Winter Travel Guide 1996
Mountain Biking in a Country of Mountains The pleasures of mountain biking in Costa Rica range from cruising through a serene countryside of coffee plantations in the central valley to gear- and gut-busting assaults on mountainous red-dirt roads that all too frequently plummet into streams of undetermined depth. For a taste of it all (the taste will sometimes be bugs between the teeth), ride for eight days with Backroads ($1,798; bike rental, $149; 800-462-2848). The trip, which includes some van shuttling, starts near the Arenal Volcano and climbs to Monteverde before winding across the Nicoya Peninsula to the fishing port of Tambor and a beach resort, the Tango Mar, that will make you think you've pedaled all the way to Fiji.
From Sea to Shining Sea Combine whitewater rafting, mountain biking, and hiking in a 15-day transcontinental adventure (Coast to Coast Adventures, $1,800; 800-747-2833) that takes you entirely by non-mechanized transport from the Pacific Ocean, across the Continental Divide, to the Caribbean sea. Starting at Manuel Antonio National Park, near Quepos, you'll bike up into the Cordillera Talalmanca, camping out or staying in hotels. After more biking and hiking, you'll raft down the Pacuare River to the Caribbean north of Limün.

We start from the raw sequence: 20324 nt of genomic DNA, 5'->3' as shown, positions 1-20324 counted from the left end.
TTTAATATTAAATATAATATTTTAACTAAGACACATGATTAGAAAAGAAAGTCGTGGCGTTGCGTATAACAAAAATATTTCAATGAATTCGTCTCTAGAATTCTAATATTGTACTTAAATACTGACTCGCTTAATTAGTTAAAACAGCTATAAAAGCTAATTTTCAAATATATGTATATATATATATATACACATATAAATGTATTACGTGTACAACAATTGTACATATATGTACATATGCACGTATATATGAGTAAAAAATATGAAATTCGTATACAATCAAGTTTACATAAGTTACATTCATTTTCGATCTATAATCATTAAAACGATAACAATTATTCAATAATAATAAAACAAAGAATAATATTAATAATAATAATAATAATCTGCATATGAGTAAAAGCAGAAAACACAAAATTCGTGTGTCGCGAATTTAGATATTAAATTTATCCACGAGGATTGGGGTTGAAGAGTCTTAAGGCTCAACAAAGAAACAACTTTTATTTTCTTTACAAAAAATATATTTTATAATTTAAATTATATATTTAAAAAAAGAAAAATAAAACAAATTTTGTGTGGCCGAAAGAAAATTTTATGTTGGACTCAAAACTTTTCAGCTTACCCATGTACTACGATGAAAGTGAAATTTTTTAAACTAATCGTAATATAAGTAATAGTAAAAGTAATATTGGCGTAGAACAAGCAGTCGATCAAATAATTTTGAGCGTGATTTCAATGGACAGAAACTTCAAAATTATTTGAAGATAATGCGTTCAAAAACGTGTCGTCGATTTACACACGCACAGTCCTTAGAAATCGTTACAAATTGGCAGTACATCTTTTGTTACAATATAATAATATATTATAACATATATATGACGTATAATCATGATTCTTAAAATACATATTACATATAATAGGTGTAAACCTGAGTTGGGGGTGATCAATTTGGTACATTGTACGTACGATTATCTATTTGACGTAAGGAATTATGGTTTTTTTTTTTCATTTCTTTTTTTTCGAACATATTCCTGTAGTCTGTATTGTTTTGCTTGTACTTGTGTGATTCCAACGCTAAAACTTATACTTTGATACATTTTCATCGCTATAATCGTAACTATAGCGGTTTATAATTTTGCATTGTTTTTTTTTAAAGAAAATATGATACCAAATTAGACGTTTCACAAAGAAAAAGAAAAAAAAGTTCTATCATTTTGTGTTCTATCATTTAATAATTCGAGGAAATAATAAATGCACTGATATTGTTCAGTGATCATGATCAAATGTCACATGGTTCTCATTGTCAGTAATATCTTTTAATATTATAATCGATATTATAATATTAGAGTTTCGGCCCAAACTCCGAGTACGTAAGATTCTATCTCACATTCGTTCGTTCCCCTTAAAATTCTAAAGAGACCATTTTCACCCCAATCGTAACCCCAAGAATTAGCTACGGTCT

Paddling the Golfo Dulce Sea kayaking is one way to see more of Costa Rica's watery side than what you can wring out of your socks after every jungle hike. The perfect place for it is the Golfo Dulce, which balances flat-water cruising along the edge of the rainforest with open-water crossings of as much as nine miles. Nantahala Outdoor Center runs
a ten-day trip ($1,475; 704-488-2175); RŒos Tropicales offers a nine-day trip ($1,370; 011-506-233-6455) along a scalloped coastline whose every headland reveals a small farm, jungle lodge, or-most often-more wilderness. While camping at the RŒo Esquinas, you'll want to hear the story of the classical violinist who created the nearby "Rainforest of the